Which finally brings me to the subject of the subspecific identity of the two Sky Larks which were found this winter at Sequim, Washington. They were thought to be of the Asiatic race Alauda arvensis pekinensis like the Point Reyes bird below rather than the race A. a. arvensis which has been introduced at nearby Vancouver Island and which has expanded to the San Juan Islands in Washington. Photos of the Sequim birds contributed by Ruth Sullivan may be seen on our photo gallery.

Before getting down to cases, it is important to understand that the differences between the various subspecies of Sky Lark are rather minor variation in size and pigment saturation. Males are larger than females within each subspecies. Furthermore, it is my opinion from examining specimens, that there is as much individual variation within subspecies as there are differences between subspecies in this group. In other words, the Sky Lark races have been over-split. In the case of the Point Reyes bird we were able to get it down to being a member of the the "pekinensis group" which consists of several named subspecies, some of doubtful validity , and this was accomplished only by consultation with experts at the British Museum.

While the Sequim birds do seem to be fairly heavily pigmented, they do not appear to me to be a good match for the Point Reyes bird. In particular, they show excessive wear on the tertials, scapulars and mantle. In this respect they closely resemble some photos I have of birds taken in the summer in Europe. The Point Reyes bird never exhibited this type of wear. Also the Sequim birds seem to be more contrasting white around the eye and on the throat while the Point Reyes bird was buffier overall. I understand that some observers from Europe have expressed the opinion that the Sequim birds do not look like birds on the British Isles, but I think we really need to compare them to the nearby population on Vancouver Island which has been established for over 60 years. With the amount of individual variation expected, it is certainly possible that this small isolated population may have evolved characters somewhat different from its ancestors in Europe. E.g. Sky Larks along the Asian coast tend to be buffier than those slightly inland, and the same environmental forces could have affected the birds in British Columbia.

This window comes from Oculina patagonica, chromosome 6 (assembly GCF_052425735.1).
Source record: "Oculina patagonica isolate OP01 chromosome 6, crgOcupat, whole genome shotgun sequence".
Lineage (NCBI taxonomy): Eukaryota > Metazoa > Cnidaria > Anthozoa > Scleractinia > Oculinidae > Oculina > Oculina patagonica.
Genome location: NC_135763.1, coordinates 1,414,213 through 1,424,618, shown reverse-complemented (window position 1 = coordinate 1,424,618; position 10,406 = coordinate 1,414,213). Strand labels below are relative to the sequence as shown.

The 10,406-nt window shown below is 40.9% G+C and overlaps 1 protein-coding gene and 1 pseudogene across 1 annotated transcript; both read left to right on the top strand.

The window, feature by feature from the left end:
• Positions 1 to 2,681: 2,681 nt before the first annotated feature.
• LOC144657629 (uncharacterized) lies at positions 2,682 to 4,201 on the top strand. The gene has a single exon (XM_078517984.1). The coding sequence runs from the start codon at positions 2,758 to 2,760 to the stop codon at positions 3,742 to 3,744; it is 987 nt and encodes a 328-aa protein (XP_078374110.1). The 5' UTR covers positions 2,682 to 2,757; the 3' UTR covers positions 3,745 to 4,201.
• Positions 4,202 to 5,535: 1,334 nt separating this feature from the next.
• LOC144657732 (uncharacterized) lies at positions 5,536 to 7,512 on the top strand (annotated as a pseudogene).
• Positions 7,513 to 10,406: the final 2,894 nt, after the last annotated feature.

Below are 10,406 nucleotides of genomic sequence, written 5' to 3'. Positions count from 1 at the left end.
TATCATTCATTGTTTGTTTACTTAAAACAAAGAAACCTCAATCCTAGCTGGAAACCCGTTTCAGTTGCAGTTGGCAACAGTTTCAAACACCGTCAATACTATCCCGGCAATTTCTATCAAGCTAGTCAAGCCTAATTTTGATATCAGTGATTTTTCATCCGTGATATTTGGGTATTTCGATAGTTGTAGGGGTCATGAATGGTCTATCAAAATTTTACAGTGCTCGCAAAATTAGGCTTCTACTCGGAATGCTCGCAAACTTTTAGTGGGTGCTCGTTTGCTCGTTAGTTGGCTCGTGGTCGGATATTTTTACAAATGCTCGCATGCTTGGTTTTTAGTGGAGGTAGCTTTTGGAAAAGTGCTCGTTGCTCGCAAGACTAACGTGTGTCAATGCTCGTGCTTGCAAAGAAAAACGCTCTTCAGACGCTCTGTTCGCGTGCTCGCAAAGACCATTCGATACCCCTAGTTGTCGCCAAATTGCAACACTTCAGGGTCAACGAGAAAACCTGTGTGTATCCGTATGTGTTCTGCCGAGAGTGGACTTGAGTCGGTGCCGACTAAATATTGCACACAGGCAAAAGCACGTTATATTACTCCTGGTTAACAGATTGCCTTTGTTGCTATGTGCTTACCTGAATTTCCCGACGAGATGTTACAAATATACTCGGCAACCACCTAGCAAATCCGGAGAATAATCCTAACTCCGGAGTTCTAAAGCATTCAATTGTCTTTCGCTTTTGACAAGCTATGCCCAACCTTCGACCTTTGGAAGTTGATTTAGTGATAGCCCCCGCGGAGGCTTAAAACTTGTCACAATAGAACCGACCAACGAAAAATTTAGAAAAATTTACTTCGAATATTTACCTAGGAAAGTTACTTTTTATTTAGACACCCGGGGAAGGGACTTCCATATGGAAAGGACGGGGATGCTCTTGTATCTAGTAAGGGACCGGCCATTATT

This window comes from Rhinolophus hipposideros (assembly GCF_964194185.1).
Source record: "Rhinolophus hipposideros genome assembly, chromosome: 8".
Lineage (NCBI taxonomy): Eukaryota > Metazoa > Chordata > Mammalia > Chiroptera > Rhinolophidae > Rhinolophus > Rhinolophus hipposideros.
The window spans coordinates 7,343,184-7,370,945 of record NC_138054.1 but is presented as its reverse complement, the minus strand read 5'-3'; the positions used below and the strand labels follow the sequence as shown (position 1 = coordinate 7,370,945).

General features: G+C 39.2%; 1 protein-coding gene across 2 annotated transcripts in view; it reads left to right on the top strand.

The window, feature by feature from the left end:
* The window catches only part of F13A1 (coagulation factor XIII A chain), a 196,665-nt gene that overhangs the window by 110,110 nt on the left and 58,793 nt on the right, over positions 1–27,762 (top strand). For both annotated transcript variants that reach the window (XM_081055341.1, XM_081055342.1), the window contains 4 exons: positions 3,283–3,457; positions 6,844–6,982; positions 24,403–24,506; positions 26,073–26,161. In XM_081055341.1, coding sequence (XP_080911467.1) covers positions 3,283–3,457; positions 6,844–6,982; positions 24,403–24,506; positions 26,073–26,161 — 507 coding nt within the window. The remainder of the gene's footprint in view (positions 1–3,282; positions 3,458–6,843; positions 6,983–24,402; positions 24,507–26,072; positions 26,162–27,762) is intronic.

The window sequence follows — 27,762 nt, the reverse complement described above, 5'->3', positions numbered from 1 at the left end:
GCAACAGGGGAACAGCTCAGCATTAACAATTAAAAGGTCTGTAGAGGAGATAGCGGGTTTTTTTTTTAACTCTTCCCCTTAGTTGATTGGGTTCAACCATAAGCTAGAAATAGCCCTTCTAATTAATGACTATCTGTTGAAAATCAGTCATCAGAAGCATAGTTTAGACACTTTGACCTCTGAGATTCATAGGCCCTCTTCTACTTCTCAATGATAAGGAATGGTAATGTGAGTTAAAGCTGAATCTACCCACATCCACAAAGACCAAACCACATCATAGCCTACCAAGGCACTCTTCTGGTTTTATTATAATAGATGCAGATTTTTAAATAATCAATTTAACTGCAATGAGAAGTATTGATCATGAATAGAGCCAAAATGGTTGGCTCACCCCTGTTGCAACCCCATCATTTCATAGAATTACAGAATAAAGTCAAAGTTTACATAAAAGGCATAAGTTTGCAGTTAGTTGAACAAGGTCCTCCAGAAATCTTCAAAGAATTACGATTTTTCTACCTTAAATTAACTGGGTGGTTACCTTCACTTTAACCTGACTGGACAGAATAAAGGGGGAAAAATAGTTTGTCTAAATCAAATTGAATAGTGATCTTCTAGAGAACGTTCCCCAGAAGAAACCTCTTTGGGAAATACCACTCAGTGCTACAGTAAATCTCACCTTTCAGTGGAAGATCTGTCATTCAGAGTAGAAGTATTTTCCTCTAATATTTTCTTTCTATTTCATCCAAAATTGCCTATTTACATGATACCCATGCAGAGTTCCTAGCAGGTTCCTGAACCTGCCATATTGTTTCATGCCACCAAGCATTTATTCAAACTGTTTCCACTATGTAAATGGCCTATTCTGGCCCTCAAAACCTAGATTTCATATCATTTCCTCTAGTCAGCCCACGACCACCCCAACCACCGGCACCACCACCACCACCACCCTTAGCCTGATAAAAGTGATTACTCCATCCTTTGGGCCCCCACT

Although the Sky Larks on Vancouver Island are not migratory there is a fair amount of ferry boat traffic between Sequim and the San Juan Islands as well as Vancouver Island. It is possible that the birds might have been transported by boat. Also the extensive wear visible on the Sequim birds might possibly have been caused by being held in a cage. One bird clearly shows a broken tertial tip, but all the scapulars and coverts look heavily abraded.

In any event, I think it would be worthwhile to compare the photos of the Sequim bird directly with birds currently on the San Juan Islands, before reaching any firm conclusions.

Thank you to all who participated in the excellent and lively discussion. Special thanks to Don Roberson and David Fix who commented on an early draft of this analysis. The original mystery photos are below:

Mystery bird

© Albert Ghiorso

Mystery bird

© Peter LaTourrette

What do you think these birds are?  Please click here to view comments or add your own. Thank you very much for contributing your thoughts.